Josef Albers, ‘Variant VIII, from Ten Variants’, 1966, Heritage Auctions
Josef Albers, ‘Variant VIII, from Ten Variants’, 1966, Heritage Auctions
Josef Albers, ‘Variant VIII, from Ten Variants’, 1966, Heritage Auctions
Josef Albers, ‘Variant VIII, from Ten Variants’, 1966, Heritage Auctions

Framed: 17.5in x 17.5in x 0in

There was also an edition of 100.

Signature: Signed, titled, dated, and numbered in pencil in lower margin, with the blindstamp of the publisher

Image rights: Courtesy of Heritage Auctions

Publisher: Ives-Sillman, Inc., New Haven Printed by Sirocco Screenprints, New Haven

Danilowitz, 173.8.

About Josef Albers

Josef Albers is best known for his seminal “Homage to the Square” series of the 1950s and '60s, which focused on the simplification of form and the interplay of shape and color. “Abstraction is real, probably more real than nature,” he once said. “I prefer to see with closed eyes.” His abstract canvases employed rigid geometric compositions in order to emphasize the optical effects set off by his chosen color palettes. Albers was highly influential as a teacher, first at the Bauhaus in Germany alongside Wassily Kandinsky and Paul Klee, and later with posts at Black Mountain College, Yale, and Harvard; he taught courses in design and color theory, and counted among his students such iconic artists as Eva Hesse, Cy Twombly, Richard Anuszkiewicz, and Robert Rauschenberg. He is often cited among the progenitors of Minimalist, Conceptual, and Op art.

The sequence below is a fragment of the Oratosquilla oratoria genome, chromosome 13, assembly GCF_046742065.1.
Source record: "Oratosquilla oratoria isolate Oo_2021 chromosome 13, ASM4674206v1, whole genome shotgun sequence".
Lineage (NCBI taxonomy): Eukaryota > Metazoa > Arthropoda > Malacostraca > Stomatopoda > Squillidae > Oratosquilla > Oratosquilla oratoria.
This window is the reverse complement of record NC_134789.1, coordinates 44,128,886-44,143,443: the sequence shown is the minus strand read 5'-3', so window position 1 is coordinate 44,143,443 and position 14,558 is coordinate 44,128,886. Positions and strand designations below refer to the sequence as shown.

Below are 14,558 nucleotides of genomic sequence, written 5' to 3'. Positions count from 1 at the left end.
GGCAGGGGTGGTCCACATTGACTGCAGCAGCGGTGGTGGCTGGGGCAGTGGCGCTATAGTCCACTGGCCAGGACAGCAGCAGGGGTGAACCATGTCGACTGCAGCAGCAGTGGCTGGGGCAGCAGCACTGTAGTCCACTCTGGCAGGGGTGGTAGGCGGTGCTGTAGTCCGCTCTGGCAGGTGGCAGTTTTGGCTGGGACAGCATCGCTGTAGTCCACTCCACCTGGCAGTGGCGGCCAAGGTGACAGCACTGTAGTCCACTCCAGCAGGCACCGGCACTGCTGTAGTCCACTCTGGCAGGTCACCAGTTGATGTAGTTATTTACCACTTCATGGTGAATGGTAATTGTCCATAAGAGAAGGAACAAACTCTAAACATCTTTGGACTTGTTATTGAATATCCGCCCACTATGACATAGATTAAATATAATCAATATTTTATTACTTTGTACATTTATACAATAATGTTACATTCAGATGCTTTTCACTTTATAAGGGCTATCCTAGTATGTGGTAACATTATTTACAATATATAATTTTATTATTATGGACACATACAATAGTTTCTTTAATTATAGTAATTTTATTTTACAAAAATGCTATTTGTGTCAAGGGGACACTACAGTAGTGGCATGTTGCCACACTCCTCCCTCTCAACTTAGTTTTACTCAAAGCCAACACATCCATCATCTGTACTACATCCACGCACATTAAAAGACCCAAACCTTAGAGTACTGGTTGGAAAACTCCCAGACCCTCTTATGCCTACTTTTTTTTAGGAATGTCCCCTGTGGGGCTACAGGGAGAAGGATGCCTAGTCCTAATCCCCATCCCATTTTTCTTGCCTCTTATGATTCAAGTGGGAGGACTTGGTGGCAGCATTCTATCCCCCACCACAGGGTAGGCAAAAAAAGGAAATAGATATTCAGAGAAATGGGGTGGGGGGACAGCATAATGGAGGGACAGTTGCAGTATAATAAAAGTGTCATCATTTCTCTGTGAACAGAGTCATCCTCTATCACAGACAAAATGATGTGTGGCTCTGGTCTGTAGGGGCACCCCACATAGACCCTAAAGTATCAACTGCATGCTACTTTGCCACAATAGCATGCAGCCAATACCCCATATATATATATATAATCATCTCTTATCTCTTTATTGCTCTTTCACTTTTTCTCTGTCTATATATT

German-American, 1888-1976, Bottrop, Germany, based in Dessau, Germany, Black Mountain, North Carolina and New Haven, Connecticut